pro·​claim | \ prō-ˈklām How to pronounce proclaim (audio) , prə- \
proclaimed; proclaiming; proclaims

Definition of proclaim

transitive verb

1a : to declare publicly, typically insistently, proudly, or defiantly and in either speech or writing : announce
b : to give outward indication of : show his manner proclaimed his genteel upbringing
2 : to declare or declare to be solemnly, officially, or formally proclaim an amnesty proclaim the country a republic
3 : to praise or glorify openly or publicly : extol proclaimed the rescue workers' efforts

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Other Words from proclaim

proclaimer noun

Choose the Right Synonym for proclaim

declare, announce, proclaim, promulgate mean to make known publicly. declare implies explicitness and usually formality in making known. the referee declared the contest a draw announce implies the declaration of something for the first time. announced their engagement at a party proclaim implies declaring clearly, forcefully, and authoritatively. the president proclaimed a national day of mourning promulgate implies the proclaiming of a dogma, doctrine, or law. promulgated an edict of religious toleration

Did You Know?

The pro- in proclaim means "forward, out", so a proclamation is an "outward" statement intended for the public. We often think of proclamations as something issued by monarchs or dictators, but Lincoln was able to issue his Emancipation Proclamation because as president he had the power to free the slaves in certain areas. At a slightly lower level, a governor may proclaim a day in honor of the state's firemen, a movie critic may proclaim a director to be the best of all, or you may proclaim your New Year's resolutions to a crowd of friends.

Examples of proclaim in a Sentence

She proclaimed that she will run for governor. The President proclaimed a national day of mourning. He took command of the government and proclaimed himself emperor. The magazine proclaimed him to be the best player in baseball. He proclaimed his love for her in a poem. His behavior proclaimed his good upbringing.
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Recent Examples on the Web And, like the airlines, most every airport is going all out to proclaim extreme vigilance in keeping facilities clean and travelers safe. Harriet Baskas, USA TODAY, "Airports welcome back travelers with new rules, protocols and promises," 19 June 2020 In response, industries, environmental groups and political leaders have put out statements to proclaim their solidarity with the Black struggle. Erin Stone, The Arizona Republic, "'Hey, we're here': Black conservationists claim their space in their field," 10 July 2020 This Juneteenth is a rare moment for our communities to proclaim in one voice that Black Lives Matter. Essence, "#SIXNINETEEN: Movement For Black Lives Calls For Juneteenth Actions," 16 June 2020 Britishness was easy to proclaim—the Union Jacks, the red post boxes. Larissa Macfarquhar, The New Yorker, "How Prosperity Transformed the Falklands," 29 June 2020 According to the Library of Congress, Texas became the first state to proclaim Juneteenth an official state holiday in 1980. Joshua Gargiulo, USA TODAY, "Fact check: Barack Obama mentioned Juneteenth multiple times while president," 28 June 2020 At once proud of Fort Hood and deeply tied to its fortunes, merchants often proclaim their ties to the military and find ways to thank men and women in the service. Sig Christenson,, "Push to purge Confederate names gets minimal traction around Fort Hood, but military is paying attention," 20 June 2020 The vocal minority of — including such notable conservative intellectuals as George Will, Max Boot and William Kristol — proclaim their loyalty to a different Republican Party, that of Ronald Reagan. Peniel E. Joseph, Washington Post, "From Ronald Reagan in Philadelphia, Miss., to Donald Trump in Tulsa, a pattern of racially divisive politics," 19 June 2020 Other athletes proclaim their unity with him then cash their checks and make Zoom videos. Marcy Bregman, Los Angeles Times, "Letters: Will the NFL bring back Colin Kaepernick?," 12 June 2020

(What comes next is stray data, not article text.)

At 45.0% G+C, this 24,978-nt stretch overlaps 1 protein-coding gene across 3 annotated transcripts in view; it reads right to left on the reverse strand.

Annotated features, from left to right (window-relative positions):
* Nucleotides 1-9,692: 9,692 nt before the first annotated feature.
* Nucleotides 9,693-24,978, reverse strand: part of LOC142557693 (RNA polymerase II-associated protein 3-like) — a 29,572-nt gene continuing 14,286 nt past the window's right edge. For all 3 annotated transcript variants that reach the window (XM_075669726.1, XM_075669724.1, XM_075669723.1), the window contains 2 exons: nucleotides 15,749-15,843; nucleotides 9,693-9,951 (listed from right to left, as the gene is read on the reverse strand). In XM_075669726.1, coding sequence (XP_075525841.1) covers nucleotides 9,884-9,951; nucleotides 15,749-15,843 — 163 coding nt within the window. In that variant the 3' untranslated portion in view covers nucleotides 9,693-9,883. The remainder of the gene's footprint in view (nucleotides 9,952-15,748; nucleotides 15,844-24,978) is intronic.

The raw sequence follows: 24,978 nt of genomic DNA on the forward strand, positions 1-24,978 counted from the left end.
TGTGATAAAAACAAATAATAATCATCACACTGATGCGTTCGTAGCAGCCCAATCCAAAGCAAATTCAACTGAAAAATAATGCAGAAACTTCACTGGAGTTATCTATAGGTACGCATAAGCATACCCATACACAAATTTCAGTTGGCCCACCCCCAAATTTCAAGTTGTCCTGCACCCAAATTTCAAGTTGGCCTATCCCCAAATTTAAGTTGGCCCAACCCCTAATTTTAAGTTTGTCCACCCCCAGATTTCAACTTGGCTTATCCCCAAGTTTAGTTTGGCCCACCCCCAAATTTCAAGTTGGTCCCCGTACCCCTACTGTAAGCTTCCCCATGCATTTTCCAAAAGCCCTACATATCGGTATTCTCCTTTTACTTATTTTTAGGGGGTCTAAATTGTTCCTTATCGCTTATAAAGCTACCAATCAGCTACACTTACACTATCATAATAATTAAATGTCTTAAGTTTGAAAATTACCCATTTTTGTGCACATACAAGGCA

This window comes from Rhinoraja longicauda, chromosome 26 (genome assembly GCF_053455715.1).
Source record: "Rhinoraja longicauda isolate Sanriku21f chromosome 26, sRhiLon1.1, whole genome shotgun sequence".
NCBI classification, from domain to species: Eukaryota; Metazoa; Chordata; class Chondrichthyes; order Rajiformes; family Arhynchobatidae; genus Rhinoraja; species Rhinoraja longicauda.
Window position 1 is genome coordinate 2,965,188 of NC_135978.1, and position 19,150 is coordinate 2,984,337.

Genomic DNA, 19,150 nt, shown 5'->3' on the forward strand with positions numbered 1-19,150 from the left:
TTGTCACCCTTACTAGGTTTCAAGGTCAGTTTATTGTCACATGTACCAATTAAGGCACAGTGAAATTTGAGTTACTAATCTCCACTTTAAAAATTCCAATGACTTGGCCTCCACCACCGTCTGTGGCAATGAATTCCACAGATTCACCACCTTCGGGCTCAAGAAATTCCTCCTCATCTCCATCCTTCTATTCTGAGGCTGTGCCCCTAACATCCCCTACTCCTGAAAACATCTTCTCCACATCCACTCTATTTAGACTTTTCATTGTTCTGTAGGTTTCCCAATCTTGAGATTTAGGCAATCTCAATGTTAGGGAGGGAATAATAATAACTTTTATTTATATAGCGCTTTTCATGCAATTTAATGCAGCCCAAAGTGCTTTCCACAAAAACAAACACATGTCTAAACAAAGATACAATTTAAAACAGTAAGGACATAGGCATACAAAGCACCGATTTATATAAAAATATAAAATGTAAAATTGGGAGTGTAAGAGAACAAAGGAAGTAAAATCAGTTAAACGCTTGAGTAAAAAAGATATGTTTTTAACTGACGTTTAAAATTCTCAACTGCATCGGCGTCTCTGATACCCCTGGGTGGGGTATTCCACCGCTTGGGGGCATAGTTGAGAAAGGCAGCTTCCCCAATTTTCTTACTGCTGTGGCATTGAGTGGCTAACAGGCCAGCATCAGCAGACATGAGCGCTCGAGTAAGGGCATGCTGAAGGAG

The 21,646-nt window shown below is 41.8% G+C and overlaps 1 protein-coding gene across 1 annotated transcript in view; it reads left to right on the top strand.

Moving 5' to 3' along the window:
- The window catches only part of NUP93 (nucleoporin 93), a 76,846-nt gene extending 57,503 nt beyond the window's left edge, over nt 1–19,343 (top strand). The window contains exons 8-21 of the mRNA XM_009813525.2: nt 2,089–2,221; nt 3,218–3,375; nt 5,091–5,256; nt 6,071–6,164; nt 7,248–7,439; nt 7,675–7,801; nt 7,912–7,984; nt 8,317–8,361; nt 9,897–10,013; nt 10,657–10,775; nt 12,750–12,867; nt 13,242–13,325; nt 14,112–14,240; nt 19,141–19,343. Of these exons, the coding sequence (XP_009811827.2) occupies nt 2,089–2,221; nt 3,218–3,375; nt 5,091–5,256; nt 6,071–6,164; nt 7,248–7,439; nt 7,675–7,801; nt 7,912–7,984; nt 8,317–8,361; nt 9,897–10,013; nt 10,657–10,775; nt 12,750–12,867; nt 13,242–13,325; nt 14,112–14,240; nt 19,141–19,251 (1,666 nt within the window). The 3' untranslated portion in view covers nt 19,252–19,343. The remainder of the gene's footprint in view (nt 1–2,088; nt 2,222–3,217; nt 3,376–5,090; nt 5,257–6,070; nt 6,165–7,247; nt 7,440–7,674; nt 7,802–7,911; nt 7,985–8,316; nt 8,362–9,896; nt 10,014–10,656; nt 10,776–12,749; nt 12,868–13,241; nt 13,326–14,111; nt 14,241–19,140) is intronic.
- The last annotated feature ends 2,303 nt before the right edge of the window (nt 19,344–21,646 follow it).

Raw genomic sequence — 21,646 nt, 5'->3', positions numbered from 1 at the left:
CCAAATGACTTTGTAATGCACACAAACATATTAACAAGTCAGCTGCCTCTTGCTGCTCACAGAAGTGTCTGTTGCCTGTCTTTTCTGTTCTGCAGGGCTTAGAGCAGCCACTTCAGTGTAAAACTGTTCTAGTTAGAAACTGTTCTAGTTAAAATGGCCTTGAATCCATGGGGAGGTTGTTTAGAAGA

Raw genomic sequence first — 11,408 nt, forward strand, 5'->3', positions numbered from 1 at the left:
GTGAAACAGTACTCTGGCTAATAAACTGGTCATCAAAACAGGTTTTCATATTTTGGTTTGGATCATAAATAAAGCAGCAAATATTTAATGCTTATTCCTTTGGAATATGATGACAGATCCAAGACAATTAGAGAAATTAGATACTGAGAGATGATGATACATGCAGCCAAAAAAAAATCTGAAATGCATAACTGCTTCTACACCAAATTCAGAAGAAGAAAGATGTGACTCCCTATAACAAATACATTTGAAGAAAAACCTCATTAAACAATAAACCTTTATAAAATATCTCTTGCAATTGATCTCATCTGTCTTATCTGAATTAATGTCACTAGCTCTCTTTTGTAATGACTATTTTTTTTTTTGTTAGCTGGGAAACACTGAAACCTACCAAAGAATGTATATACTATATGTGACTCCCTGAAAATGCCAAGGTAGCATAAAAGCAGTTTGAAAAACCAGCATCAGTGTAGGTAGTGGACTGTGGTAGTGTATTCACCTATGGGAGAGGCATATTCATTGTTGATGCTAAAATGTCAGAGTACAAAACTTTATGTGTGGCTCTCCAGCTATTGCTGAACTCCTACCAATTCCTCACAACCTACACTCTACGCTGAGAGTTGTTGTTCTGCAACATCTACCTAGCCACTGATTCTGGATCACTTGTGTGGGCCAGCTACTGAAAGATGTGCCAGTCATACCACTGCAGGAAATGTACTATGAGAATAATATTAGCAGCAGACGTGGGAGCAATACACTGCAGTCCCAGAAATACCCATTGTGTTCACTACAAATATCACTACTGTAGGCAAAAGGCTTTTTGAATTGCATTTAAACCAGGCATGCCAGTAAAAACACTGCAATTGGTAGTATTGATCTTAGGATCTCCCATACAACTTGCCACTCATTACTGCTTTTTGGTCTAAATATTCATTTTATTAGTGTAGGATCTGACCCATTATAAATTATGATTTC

These example sentences are selected automatically from various online news sources to reflect current usage of the word 'proclaim.' Views expressed in the examples do not represent the opinion of Merriam-Webster or its editors. Send us feedback.

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First Known Use of proclaim

14th century, in the meaning defined at sense 1a

History and Etymology for proclaim

Middle English proclamen, from Anglo-French or Latin; Anglo-French proclamer, from Latin proclamare, from pro- before + clamare to cry out — more at pro-, claim

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Time Traveler for proclaim

Time Traveler

The first known use of proclaim was in the 14th century

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Statistics for proclaim

Last Updated

26 Jul 2020

Cite this Entry

“Proclaim.” Dictionary, Merriam-Webster, Accessed 8 Aug. 2020.

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More Definitions for proclaim


How to pronounce proclaim (audio)

English Language Learners Definition of proclaim

: to say or state (something) in a public, official, or definite way : to declare or announce (something)
formal : to show (something) clearly


pro·​claim | \ prō-ˈklām How to pronounce proclaim (audio) \
proclaimed; proclaiming

Kids Definition of proclaim

: to announce publicly : declare The president proclaimed a holiday.
pro·​claim | \ prō-ˈklām How to pronounce proclaim (audio) \

Legal Definition of proclaim

: to declare or declare to be solemnly, officially, or formally proclaim an amnesty

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